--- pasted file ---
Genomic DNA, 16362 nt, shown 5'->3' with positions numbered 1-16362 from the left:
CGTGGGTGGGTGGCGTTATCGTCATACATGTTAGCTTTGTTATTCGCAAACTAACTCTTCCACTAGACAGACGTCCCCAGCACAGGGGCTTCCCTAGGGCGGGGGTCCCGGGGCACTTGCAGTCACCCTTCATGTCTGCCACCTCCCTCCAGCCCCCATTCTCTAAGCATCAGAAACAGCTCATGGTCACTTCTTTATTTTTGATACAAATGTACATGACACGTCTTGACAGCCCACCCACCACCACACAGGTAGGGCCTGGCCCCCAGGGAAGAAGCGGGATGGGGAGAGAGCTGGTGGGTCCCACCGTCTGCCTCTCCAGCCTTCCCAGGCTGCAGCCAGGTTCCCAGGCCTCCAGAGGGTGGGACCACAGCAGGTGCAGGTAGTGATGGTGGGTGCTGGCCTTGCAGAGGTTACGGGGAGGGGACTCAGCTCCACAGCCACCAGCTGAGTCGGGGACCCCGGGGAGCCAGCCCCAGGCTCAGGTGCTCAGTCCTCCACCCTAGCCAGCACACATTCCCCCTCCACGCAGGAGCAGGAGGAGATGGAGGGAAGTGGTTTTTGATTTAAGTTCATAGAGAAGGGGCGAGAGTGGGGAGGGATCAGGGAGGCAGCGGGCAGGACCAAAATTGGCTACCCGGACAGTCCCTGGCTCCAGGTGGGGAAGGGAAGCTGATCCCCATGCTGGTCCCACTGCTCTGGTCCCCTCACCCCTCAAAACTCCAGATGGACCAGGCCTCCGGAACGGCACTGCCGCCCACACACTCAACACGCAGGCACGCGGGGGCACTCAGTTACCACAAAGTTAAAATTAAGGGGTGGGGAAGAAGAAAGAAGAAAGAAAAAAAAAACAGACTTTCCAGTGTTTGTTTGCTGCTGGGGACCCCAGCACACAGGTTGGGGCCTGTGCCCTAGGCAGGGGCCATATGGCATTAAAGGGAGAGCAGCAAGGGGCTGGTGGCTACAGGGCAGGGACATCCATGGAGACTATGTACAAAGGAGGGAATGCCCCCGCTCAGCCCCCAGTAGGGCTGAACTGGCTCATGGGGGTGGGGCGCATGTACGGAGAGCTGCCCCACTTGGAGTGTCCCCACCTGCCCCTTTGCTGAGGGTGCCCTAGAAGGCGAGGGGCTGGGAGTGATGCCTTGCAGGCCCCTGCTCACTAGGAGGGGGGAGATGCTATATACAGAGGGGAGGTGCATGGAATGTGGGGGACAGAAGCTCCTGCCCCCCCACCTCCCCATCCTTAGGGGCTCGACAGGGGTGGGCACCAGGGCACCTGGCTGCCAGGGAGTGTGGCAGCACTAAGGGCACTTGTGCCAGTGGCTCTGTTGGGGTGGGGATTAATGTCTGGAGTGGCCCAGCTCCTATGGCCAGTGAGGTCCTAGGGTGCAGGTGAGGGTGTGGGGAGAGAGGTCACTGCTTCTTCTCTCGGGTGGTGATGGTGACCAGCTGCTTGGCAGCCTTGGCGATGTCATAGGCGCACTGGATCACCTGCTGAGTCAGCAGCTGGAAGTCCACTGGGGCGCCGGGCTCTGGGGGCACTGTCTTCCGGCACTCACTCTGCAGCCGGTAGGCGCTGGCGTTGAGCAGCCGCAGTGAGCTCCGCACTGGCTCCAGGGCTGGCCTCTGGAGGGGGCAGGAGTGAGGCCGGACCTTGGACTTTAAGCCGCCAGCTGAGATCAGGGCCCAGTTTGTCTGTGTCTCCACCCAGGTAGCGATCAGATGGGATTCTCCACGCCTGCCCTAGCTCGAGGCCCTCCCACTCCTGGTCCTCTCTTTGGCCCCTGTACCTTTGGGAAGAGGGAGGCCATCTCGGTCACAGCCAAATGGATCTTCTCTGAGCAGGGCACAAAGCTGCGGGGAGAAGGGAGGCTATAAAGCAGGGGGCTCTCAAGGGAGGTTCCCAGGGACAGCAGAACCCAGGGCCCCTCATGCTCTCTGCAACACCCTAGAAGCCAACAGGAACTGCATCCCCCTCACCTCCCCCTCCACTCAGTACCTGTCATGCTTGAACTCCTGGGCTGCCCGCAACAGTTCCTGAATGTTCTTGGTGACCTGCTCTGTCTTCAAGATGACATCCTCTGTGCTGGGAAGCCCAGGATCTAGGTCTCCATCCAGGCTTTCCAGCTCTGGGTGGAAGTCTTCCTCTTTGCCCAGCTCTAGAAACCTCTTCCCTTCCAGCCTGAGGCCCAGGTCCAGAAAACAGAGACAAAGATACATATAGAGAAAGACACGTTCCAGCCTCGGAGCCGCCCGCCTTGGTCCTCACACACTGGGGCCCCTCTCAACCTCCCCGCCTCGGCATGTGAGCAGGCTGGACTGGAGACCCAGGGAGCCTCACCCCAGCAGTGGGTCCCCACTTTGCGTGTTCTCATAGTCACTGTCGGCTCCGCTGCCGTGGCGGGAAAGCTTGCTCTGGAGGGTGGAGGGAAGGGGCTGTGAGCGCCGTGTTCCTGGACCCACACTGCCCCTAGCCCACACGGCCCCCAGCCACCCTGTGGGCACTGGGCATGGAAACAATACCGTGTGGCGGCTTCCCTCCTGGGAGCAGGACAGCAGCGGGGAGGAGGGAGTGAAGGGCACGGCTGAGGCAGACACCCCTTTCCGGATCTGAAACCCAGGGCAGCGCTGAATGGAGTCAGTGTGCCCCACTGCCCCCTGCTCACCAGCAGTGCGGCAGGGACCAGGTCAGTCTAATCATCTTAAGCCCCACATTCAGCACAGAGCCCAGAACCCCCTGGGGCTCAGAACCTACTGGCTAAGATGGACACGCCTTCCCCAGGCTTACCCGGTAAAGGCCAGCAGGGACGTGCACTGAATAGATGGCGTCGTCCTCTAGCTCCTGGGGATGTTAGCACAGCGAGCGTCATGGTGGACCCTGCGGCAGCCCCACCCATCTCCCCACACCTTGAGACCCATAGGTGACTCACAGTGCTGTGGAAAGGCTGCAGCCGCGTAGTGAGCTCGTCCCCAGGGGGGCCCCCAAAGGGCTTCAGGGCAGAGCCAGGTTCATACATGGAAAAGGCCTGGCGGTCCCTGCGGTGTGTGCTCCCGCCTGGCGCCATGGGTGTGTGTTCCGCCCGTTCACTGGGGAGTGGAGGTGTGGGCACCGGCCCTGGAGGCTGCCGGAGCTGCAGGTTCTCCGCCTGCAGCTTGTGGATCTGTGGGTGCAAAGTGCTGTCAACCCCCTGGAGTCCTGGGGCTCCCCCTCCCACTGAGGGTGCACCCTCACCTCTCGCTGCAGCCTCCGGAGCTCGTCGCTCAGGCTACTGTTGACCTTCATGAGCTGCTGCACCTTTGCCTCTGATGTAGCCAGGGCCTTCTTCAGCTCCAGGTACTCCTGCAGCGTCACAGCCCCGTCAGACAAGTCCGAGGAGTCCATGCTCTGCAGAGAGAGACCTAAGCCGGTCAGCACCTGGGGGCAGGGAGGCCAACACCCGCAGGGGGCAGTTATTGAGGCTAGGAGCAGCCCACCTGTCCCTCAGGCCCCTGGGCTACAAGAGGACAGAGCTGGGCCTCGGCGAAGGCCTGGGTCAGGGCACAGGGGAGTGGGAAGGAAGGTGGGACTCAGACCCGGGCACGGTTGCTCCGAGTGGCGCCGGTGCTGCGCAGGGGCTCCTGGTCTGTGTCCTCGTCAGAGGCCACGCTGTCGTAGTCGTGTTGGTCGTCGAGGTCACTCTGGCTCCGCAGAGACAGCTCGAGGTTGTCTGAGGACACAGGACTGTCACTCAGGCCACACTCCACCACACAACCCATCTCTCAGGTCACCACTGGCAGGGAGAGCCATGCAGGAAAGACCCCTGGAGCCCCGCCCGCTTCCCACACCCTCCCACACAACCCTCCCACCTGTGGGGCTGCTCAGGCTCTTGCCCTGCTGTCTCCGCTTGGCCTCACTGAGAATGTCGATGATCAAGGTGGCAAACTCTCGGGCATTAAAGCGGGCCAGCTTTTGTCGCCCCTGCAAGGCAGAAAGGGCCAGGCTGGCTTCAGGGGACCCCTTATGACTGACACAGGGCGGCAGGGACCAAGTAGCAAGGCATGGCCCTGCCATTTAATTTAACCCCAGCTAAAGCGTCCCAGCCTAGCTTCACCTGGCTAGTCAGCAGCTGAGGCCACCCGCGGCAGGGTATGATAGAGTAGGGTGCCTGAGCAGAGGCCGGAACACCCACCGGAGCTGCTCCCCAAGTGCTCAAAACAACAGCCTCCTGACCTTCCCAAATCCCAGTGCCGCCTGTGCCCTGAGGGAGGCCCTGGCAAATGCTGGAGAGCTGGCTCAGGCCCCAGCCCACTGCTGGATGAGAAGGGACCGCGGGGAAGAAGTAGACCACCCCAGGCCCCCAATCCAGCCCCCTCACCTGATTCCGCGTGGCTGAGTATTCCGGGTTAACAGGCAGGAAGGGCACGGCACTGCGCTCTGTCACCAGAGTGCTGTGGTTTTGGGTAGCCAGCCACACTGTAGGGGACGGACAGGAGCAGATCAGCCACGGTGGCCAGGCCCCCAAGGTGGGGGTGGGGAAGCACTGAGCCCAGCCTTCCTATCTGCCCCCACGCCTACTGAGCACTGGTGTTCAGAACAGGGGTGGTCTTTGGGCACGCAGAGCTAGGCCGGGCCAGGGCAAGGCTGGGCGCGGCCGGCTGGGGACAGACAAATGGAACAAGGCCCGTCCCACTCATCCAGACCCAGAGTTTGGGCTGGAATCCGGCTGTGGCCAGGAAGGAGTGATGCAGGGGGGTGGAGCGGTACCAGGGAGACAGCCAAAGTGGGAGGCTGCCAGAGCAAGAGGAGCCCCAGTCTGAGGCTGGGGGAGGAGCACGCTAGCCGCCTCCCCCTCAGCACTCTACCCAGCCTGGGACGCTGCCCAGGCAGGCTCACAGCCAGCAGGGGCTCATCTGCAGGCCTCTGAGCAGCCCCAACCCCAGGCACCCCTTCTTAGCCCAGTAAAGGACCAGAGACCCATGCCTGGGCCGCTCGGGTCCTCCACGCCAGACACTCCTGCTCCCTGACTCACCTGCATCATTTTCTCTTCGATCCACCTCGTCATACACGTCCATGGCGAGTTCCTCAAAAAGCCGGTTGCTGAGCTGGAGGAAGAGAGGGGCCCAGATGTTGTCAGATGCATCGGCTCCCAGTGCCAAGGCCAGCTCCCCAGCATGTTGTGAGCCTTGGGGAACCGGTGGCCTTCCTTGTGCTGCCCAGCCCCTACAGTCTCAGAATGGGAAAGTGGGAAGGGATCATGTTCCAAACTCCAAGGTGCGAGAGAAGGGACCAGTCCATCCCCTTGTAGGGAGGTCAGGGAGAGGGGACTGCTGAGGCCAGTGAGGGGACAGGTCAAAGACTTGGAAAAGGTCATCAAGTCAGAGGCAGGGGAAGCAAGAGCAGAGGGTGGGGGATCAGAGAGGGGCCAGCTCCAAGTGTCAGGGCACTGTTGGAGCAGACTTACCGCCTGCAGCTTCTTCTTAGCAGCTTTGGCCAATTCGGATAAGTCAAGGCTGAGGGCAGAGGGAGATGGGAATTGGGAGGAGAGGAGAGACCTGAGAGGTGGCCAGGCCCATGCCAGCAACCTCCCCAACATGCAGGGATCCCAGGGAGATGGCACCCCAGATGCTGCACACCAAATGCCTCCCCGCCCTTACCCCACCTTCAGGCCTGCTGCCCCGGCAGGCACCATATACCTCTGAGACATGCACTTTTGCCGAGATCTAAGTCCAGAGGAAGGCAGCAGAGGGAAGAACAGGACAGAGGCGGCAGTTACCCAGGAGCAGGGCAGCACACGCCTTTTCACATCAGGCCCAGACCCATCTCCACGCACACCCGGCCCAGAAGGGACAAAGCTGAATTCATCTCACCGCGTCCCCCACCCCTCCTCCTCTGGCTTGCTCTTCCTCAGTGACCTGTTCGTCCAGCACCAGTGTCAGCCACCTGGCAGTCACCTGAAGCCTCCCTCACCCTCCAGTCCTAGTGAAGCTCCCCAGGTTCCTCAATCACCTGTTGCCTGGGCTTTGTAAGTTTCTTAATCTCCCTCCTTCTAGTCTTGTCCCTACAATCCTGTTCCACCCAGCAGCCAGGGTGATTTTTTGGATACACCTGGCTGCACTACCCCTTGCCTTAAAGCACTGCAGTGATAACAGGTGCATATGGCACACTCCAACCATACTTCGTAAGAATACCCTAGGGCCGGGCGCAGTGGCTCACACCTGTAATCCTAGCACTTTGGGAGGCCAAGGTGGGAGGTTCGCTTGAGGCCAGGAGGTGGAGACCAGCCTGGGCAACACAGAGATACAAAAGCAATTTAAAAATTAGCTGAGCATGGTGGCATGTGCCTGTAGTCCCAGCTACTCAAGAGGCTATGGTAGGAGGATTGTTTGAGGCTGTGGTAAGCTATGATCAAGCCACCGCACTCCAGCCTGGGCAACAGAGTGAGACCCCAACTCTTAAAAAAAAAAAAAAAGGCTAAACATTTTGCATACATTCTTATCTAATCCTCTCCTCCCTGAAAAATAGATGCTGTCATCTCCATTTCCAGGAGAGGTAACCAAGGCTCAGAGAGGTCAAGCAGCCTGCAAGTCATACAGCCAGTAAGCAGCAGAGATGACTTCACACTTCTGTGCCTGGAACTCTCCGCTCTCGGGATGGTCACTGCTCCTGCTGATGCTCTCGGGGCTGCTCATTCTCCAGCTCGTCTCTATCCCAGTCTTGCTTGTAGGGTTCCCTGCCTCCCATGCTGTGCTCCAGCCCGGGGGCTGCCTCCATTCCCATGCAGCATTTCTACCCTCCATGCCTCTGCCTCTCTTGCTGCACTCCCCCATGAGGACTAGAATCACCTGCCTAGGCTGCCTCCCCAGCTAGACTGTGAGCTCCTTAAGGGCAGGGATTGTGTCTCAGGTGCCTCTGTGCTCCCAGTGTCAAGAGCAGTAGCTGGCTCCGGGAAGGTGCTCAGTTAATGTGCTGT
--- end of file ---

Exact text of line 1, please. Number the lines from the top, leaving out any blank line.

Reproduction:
Genomic DNA, 16362 nt, shown 5'->3' with positions numbered 1-16362 from the left: